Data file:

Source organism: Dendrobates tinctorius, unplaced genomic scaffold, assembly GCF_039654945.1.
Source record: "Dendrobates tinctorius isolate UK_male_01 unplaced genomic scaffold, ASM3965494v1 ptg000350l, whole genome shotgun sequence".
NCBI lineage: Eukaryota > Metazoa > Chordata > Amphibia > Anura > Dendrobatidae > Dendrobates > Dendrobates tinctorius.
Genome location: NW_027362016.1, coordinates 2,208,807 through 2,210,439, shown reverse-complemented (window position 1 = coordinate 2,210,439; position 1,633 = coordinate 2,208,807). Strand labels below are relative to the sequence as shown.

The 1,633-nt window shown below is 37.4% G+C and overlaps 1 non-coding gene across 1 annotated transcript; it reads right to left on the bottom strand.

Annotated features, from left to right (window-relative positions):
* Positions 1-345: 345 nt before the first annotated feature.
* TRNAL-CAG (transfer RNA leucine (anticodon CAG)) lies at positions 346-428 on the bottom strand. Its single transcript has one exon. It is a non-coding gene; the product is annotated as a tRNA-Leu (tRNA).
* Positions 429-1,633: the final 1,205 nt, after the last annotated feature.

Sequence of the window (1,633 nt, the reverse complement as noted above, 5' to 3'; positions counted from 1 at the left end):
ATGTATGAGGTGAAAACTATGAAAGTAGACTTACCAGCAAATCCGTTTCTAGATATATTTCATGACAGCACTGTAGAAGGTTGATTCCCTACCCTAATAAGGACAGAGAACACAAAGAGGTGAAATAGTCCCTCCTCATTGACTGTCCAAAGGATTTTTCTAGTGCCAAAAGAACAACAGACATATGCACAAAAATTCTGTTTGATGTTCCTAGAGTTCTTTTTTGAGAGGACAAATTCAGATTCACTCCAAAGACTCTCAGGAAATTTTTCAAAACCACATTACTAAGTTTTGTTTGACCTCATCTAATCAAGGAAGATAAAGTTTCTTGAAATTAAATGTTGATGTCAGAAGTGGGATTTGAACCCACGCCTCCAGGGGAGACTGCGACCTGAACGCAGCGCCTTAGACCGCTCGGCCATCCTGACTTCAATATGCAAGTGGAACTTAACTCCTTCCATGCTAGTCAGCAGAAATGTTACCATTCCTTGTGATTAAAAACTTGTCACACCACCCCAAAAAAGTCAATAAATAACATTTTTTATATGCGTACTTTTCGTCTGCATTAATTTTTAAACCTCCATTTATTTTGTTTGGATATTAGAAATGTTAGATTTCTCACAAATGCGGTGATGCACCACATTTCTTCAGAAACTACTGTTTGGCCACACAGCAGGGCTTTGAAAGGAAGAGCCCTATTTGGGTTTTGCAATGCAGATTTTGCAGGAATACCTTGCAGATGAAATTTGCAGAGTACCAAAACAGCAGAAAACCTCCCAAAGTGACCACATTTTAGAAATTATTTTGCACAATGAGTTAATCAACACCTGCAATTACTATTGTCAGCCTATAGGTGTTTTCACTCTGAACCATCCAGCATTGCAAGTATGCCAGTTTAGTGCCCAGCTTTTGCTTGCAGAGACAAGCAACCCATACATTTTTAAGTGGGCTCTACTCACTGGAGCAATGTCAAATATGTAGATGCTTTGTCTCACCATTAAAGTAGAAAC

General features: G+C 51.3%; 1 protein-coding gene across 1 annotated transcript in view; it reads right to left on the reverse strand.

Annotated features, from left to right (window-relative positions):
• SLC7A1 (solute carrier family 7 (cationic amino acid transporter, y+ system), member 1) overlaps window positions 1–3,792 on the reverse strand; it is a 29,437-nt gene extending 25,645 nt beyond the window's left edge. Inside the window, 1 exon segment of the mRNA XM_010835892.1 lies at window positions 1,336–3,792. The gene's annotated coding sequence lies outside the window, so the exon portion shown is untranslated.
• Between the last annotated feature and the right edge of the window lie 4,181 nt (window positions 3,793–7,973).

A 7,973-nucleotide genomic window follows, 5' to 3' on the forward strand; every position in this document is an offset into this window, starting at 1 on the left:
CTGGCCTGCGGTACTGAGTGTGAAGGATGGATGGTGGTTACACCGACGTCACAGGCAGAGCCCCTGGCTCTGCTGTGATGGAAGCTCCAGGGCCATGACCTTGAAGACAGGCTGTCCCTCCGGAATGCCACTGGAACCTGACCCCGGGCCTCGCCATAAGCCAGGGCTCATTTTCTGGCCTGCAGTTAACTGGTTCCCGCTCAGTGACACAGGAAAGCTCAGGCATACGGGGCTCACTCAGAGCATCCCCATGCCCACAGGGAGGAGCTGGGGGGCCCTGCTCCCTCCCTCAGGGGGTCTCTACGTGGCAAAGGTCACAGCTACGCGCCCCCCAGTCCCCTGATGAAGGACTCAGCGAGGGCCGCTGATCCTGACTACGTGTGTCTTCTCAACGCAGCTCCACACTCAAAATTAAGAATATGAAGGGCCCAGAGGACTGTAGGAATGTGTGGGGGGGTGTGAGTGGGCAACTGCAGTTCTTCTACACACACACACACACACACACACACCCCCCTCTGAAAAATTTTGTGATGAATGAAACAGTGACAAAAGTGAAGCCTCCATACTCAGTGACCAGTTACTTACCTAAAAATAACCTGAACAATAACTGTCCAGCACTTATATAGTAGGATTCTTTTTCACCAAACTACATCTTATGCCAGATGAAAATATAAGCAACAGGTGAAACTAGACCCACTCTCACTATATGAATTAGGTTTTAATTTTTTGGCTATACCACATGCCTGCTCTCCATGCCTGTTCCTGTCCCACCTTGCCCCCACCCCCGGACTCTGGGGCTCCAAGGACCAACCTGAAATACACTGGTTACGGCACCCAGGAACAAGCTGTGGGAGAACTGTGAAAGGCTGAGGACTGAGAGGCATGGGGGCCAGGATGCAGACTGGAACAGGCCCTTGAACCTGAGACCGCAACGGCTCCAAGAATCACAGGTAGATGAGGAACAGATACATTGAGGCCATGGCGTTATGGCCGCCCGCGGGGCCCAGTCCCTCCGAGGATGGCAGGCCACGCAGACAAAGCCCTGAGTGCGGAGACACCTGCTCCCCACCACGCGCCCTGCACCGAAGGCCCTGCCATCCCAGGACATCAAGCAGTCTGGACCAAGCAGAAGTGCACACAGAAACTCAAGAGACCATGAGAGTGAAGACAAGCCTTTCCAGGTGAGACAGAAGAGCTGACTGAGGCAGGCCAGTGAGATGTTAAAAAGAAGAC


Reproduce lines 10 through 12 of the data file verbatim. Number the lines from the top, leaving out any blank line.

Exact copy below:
Sequence of the window (1,633 nt, the reverse complement as noted above, 5' to 3'; positions counted from 1 at the left end):
ATGTATGAGGTGAAAACTATGAAAGTAGACTTACCAGCAAATCCGTTTCTAGATATATTTCATGACAGCACTGTAGAAGGTTGATTCCCTACCCTAATAAGGACAGAGAACACAAAGAGGTGAAATAGTCCCTCCTCATTGACTGTCCAAAGGATTTTTCTAGTGCCAAAAGAACAACAGACATATGCACAAAAATTCTGTTTGATGTTCCTAGAGTTCTTTTTTGAGAGGACAAATTCAGATTCACTCCAAAGACTCTCAGGAAATTTTTCAAAACCACATTACTAAGTTTTGTTTGACCTCATCTAATCAAGGAAGATAAAGTTTCTTGAAATTAAATGTTGATGTCAGAAGTGGGATTTGAACCCACGCCTCCAGGGGAGACTGCGACCTGAACGCAGCGCCTTAGACCGCTCGGCCATCCTGACTTCAATATGCAAGTGGAACTTAACTCCTTCCATGCTAGTCAGCAGAAATGTTACCATTCCTTGTGATTAAAAACTTGTCACACCACCCCAAAAAAGTCAATAAATAACATTTTTTATATGCGTACTTTTCGTCTGCATTAATTTTTAAACCTCCATTTATTTTGTTTGGATATTAGAAATGTTAGATTTCTCACAAATGCGGTGATGCACCACATTTCTTCAGAAACTACTGTTTGGCCACACAGCAGGGCTTTGAAAGGAAGAGCCCTATTTGGGTTTTGCAATGCAGATTTTGCAGGAATACCTTGCAGATGAAATTTGCAGAGTACCAAAACAGCAGAAAACCTCCCAAAGTGACCACATTTTAGAAATTATTTTGCACAATGAGTTAATCAACACCTGCAATTACTATTGTCAGCCTATAGGTGTTTTCACTCTGAACCATCCAGCATTGCAAGTATGCCAGTTTAGTGCCCAGCTTTTGCTTGCAGAGACAAGCAACCCATACATTTTTAAGTGGGCTCTACTCACTGGAGCAATGTCAAATATGTAGATGCTTTGTCTCACCATTAAAGTAGAAAC

General features: G+C 51.3%; 1 protein-coding gene across 1 annotated transcript in view; it reads right to left on the reverse strand.